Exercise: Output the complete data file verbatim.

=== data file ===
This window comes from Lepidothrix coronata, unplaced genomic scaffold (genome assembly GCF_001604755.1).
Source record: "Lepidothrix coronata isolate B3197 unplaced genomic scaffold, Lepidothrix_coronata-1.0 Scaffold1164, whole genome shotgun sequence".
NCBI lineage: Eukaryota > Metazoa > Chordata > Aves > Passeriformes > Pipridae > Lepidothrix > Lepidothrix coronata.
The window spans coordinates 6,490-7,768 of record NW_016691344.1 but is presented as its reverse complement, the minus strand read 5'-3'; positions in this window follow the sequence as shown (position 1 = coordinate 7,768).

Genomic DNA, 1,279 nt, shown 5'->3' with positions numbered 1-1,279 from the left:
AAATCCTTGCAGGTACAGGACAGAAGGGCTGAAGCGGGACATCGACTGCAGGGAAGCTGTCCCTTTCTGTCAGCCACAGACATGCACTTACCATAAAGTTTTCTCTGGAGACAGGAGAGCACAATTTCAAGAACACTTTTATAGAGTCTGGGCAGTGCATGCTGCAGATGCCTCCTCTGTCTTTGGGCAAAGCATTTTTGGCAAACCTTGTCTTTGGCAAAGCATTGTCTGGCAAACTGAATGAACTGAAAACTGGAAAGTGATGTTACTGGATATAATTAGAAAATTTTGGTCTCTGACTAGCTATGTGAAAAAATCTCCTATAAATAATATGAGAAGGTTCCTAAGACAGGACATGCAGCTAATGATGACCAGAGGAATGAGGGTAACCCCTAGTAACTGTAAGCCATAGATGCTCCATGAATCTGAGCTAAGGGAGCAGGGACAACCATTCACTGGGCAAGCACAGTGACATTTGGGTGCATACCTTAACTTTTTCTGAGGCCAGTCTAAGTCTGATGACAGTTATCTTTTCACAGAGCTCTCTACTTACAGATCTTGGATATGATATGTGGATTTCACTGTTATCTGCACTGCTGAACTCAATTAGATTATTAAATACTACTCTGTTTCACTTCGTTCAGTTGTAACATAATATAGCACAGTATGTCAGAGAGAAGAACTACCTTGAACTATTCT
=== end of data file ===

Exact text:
This window comes from Lepidothrix coronata, unplaced genomic scaffold (genome assembly GCF_001604755.1).
Source record: "Lepidothrix coronata isolate B3197 unplaced genomic scaffold, Lepidothrix_coronata-1.0 Scaffold1164, whole genome shotgun sequence".
NCBI lineage: Eukaryota > Metazoa > Chordata > Aves > Passeriformes > Pipridae > Lepidothrix > Lepidothrix coronata.
The window spans coordinates 6,490-7,768 of record NW_016691344.1 but is presented as its reverse complement, the minus strand read 5'-3'; positions in this window follow the sequence as shown (position 1 = coordinate 7,768).

Genomic DNA, 1,279 nt, shown 5'->3' with positions numbered 1-1,279 from the left:
AAATCCTTGCAGGTACAGGACAGAAGGGCTGAAGCGGGACATCGACTGCAGGGAAGCTGTCCCTTTCTGTCAGCCACAGACATGCACTTACCATAAAGTTTTCTCTGGAGACAGGAGAGCACAATTTCAAGAACACTTTTATAGAGTCTGGGCAGTGCATGCTGCAGATGCCTCCTCTGTCTTTGGGCAAAGCATTTTTGGCAAACCTTGTCTTTGGCAAAGCATTGTCTGGCAAACTGAATGAACTGAAAACTGGAAAGTGATGTTACTGGATATAATTAGAAAATTTTGGTCTCTGACTAGCTATGTGAAAAAATCTCCTATAAATAATATGAGAAGGTTCCTAAGACAGGACATGCAGCTAATGATGACCAGAGGAATGAGGGTAACCCCTAGTAACTGTAAGCCATAGATGCTCCATGAATCTGAGCTAAGGGAGCAGGGACAACCATTCACTGGGCAAGCACAGTGACATTTGGGTGCATACCTTAACTTTTTCTGAGGCCAGTCTAAGTCTGATGACAGTTATCTTTTCACAGAGCTCTCTACTTACAGATCTTGGATATGATATGTGGATTTCACTGTTATCTGCACTGCTGAACTCAATTAGATTATTAAATACTACTCTGTTTCACTTCGTTCAGTTGTAACATAATATAGCACAGTATGTCAGAGAGAAGAACTACCTTGAACTATTCT